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Hypocrisy Is the Greatest Luxury

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Album Review

The Disposable Heroes tackled every last big issue possible with one of 1992's most underrated efforts. Dr Dre and G-funk became all the rage by the end of the year and beyond, but for those looking for at least a little more from hip-hop than that soon-to-be-clichéd style, Hypocrisy Is the Greatest Luxury did the business. The group's origins in the Beatnigs aren't hidden at all — besides a stunning, menacing revision of that band's "Television, the Drug of the Nation," the Heroes' first single, the combination of Bomb Squad and industrial music approaches is apparent throughout. Consolidated's Mark Pistel co-produced the album while Meat Beat Manifesto's Jack Dangers helped mix it with the band, creating a stew of deep beats and bass and a constantly busy sonic collage that hits as hard as could be wanted, but not without weirdly tender moments as well. On its own it would be a more than attractive effort, but it's Michael Franti's compelling, rich voice and his chosen subject matter that really make the band something special. Nothing is left unexamined, an analysis of the American community as a whole that embraces questions of African-American identity and commitment ("Famous and Dandy (Like Amos 'n' Andy)") to overall economic and political insanity ("The Winter of the Long Hot Summer," a gripping, quietly threatening flow of a track). There's even a great jazz/funk number, "Music and Politics," with nothing but a guitar and Franti's fine singing voice, ruminating on emotional expression in music and elsewhere with wit and sly anger. Top it off with a brilliant reworking of the Dead Kennedys' anthem "California Uber Alles," lyrics targeting the then-governor of the state, Pete Wilson, and his questionable stances, and revolutions in thought and attitude rarely sounded so good.

Customer Reviews

A lyrical juggernaut

This album should be issued along with textbooks in today's schools. Satanic Reverses is a stunning track that is as relevant today as when it was first composed. Language of Violence is a track that will wake the dead hearts and minds of the populace at large and scare some empathy into them. Brutal and beautiful are the words to describe this album. Get the sense that I recommend it? I certainly do.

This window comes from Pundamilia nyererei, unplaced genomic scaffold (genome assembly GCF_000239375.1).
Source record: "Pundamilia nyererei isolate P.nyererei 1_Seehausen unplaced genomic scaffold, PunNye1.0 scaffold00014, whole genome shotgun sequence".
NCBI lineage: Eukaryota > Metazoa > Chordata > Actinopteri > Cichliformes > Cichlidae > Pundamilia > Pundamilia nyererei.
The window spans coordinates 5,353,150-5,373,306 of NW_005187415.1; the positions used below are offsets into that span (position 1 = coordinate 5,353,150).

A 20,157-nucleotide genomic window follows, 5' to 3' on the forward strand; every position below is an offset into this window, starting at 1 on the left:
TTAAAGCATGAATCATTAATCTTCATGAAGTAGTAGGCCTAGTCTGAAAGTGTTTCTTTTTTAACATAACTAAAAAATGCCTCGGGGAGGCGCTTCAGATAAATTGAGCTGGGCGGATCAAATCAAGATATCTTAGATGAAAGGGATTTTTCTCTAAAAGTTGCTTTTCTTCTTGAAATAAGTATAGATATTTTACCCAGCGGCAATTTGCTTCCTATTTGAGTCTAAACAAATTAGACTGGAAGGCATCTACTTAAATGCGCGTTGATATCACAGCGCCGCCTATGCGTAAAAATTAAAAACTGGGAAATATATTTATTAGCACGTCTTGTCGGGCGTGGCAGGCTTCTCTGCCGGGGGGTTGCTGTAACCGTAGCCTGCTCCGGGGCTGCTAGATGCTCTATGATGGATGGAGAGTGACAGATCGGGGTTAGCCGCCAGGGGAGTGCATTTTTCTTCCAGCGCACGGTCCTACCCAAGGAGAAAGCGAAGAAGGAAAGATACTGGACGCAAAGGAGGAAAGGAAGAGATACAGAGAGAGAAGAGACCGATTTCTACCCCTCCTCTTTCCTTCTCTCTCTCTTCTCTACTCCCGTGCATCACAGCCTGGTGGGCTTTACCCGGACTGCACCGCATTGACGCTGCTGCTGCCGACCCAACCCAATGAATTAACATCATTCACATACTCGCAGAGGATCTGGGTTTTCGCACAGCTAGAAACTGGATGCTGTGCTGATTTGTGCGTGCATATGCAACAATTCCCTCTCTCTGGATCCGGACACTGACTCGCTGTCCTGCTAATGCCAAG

Still the greatest

Michael Franti continues to rock the nation from his powerful words and tone to his straight-up attitude, Franti is the Man, Myth, Legend himself.

simply genius, a must for anyone that cares about the lyrical content of their extraordinary music

ok, stop it now. forget about spearhead. this is michael franti in the embryonic stage of spearhead. but don't let that fool you, because he is at the top of his game for this album. lyrically, enough has been said. whatever your views, and at times this album may test them, he is articulate, beautiful, thought-provoking, accusatory, self deprecating, insightful, honest, etc. etc. about a time in america that was for lack of a better term, "interesting." think bill hicks meets henry rollins meets ice cube meets chuck d. meets jello biafra.... musically, this album is deeeeeep. lights out, loud, and sit back and go on a journey. for those that can't enjoy the musical progressions of 'famous' to 'winter' to 'water', you just don't appreciate music. you must have a good system to hear this at it fullest, mind you. on a technical note, on 'music and politics,' it is charlie hunter with his 8 string bass/guitar, not just a guitar. yes, one genius man playing both parts to a lyrically genius song. i have been listening to this album since it came out, and 'music and politics' was a qualification song for the girls we knew. if you could not get it, no matter how hot you are, please get out of the car. yes, we all knew we were music snobs. Get the album, it is a must have. if you do not get it, well, that is your problem....


Formed: 1990 in San Francisco, CA

Genre: Hip-Hop/Rap

Years Active: '90s

An outgrowth, both musically and ideologically, of the San Francisco-based avant-garde industrial jazz collective the Beatnigs, the Disposable Heroes of Hiphoprisy formed in 1990. Comprised of former Beatnigs Michael Franti and Rono Tse, the duo quickly established themselves among rap's foremost proponents of multiculturalism and liberalism; pointedly attacking hip-hop tenets like homophobia, misogyny, and racism, Franti's narratives addressed issues ranging from "Television: The Drug of the Nation"...
Full Bio
Hypocrisy Is the Greatest Luxury, The Disposable Heroes of Hiphoprisy
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